Dozens of little dresses, lovingly created from scraps of fabric and miles of lace, are enroute to an orphanage in Haiti.  South Burlington resident Jan Hughes is at the heart of an ongoing project to provide impoverished children with something they can call their own.

Little Dresses: Miles of Lace and a Message of Hope

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Friday November 06, 2015

A seven-year-old girl grabs a white dress dotted with red hearts and sunflowers from a collection of others hanging in her bedroom closet. She calls out to her mother: “Mom, I’m wearing my favorite dress for the first day of school tomorrow.” Though this is an imagined scenario, it’s also a fortunate reality for many American girls – having an array of dresses from which to choose. For girls surviving in squalid areas of the world, however, the notion of having even one dress is a distant dream.

But here, in your neighborhood, lives a tenderhearted woman who sews not only dresses and skirts for girls, but shorts for boys in Haiti and Africa. This especially kind woman is South Burlington resident Jan Hughes.

As she walked into the South Burlington library a couple of weeks ago to meet with me, she cradled in her arms a bag of clothing flush with blues, pinks, yellows, and greens – a fruit basket of color. I spent an hour with Jan, listening to her share with me her inspirational story – the story of what lured her to help an uncountable number of underserved children.

With a background in Family and Consumer Science, Jan is a seasoned knitter and sewer. She enjoys using her hands in creative ways. She has knitted preemie hats for The Ronald McDonald House and scarves for Special Olympics and for Spectrum Youth and Family Services. For many years, she made hats, mittens, and scarves for the Mitten Tree Project, a venture started in 2011 by a woman from Maine whose goal is to keep kids warm during the winter. As a comfort measure for children, Jan also knitted dolls for dentists who traveled to Haiti to provide dental care to youth. Some of those dolls were donated to orphanages in Africa and Haiti. And she spent a week with members of her church in Moss Point, Mississippi as part of a rebuilding effort after Hurricane Katrina. Jan recalled coming away from that trip “clearer about a more committed volunteer effort” through work like knitting or sewing dresses and shorts “that would be of direct benefit to others.”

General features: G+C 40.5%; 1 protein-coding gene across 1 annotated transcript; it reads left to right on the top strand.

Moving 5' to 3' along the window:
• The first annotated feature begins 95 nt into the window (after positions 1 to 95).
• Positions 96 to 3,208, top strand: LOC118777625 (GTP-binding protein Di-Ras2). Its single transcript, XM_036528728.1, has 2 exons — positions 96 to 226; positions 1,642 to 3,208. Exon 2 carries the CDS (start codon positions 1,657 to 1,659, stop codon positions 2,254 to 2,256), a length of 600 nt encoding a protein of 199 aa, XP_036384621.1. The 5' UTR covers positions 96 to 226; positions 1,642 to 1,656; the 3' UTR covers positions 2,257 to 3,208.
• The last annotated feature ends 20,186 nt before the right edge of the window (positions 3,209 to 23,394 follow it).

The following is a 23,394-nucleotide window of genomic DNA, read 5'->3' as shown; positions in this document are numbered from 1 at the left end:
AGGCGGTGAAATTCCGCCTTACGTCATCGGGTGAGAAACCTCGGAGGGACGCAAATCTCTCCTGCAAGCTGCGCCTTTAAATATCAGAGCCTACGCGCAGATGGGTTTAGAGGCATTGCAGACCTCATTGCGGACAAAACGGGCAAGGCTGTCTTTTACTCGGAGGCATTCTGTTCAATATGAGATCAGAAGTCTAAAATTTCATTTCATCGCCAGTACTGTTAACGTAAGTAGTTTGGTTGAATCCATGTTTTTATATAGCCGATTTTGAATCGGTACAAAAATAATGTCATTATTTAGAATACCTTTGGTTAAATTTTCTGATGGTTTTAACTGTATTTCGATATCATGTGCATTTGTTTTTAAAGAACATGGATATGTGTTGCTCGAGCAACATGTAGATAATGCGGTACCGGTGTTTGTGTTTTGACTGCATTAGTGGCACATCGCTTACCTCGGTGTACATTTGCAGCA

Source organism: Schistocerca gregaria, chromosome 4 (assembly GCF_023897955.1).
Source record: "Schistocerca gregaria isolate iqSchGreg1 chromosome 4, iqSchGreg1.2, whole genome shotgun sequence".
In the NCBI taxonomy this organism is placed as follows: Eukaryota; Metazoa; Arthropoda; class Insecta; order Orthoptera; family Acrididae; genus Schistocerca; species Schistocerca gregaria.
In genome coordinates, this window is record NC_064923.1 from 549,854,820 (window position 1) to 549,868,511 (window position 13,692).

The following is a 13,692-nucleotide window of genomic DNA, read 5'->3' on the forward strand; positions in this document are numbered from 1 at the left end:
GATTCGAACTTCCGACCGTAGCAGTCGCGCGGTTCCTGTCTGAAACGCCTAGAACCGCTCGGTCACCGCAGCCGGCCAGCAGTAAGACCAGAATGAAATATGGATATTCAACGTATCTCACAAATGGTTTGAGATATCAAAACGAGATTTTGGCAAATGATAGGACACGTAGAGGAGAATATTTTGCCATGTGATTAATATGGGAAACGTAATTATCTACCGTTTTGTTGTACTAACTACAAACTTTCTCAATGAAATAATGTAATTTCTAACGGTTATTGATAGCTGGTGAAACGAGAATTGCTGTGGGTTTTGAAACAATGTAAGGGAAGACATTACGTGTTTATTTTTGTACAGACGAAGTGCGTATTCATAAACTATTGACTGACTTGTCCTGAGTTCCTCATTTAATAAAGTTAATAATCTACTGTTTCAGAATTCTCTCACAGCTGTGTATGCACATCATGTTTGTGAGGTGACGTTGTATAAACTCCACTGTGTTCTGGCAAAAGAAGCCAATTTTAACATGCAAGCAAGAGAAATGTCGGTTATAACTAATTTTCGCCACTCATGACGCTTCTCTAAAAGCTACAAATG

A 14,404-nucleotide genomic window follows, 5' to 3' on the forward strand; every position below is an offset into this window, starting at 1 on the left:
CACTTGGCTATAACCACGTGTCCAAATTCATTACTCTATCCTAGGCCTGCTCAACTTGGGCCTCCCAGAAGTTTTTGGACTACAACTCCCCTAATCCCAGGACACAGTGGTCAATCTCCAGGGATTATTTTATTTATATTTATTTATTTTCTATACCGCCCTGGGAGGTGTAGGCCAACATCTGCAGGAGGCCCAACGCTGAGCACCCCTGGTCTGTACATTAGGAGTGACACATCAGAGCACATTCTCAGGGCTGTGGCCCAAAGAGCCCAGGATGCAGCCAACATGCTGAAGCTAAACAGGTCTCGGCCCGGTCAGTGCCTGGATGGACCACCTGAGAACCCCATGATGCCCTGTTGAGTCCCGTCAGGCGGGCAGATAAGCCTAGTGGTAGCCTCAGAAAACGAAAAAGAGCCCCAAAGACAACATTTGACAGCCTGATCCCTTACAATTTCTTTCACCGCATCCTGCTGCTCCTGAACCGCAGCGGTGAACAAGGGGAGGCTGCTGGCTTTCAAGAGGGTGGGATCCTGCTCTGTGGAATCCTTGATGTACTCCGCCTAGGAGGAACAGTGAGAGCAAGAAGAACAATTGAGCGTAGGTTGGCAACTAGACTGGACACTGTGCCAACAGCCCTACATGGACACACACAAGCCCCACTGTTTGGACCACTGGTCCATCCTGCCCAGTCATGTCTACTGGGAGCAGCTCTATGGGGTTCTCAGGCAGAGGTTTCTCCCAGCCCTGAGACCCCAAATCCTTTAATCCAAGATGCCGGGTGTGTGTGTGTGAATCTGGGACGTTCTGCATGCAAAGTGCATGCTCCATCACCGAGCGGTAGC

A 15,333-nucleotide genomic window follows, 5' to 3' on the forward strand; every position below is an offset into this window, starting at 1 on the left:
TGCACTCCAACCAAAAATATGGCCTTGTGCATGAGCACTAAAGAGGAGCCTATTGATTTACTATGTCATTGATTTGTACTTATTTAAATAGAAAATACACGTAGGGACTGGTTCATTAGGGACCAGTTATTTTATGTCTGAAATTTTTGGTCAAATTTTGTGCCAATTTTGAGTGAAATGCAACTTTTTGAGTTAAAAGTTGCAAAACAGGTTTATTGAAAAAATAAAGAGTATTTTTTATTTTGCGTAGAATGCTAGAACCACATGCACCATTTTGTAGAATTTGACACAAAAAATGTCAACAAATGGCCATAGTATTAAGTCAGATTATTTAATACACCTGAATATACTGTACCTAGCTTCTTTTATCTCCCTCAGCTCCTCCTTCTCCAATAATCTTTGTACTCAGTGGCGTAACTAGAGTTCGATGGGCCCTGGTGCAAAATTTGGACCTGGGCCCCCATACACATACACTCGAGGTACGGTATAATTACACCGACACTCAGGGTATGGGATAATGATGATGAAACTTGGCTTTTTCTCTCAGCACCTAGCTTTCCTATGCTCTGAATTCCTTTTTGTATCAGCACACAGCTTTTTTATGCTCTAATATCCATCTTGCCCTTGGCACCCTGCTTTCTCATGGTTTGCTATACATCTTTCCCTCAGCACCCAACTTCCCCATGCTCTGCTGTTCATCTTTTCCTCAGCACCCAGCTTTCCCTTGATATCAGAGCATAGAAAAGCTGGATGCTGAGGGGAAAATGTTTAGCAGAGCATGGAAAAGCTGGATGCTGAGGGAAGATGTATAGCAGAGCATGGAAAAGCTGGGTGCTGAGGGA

Jan added that knitting and sewing also keeps her “engaged with other people.” A librarian at Burlington High School since 1992, she has plenty of opportunity to interact with others. But her interaction goes even further. “It takes a village,” she said, to clothe children in poor countries like Haiti.

A member of Delta Kappa Gamma Society’s (DKG) Alpha Chapter, an organization that promotes the professional growth of women educators, Jan attended the 2012 DKG International Convention in New York City, where Tennessee members presented their outcomes of making Little Dresses For Africa (LDFA). Founded in 2008, LDFA is a non-profit whose mission is to provide relief to children throughout Africa, and beyond. Volunteers from the United States, and other countries, come together to sew dresses from pillowcases and other materials. Traveling to underserved areas allows volunteers the opportunity to hold bible classes, and teaching sessions about nutrition, clean water, and sanitation.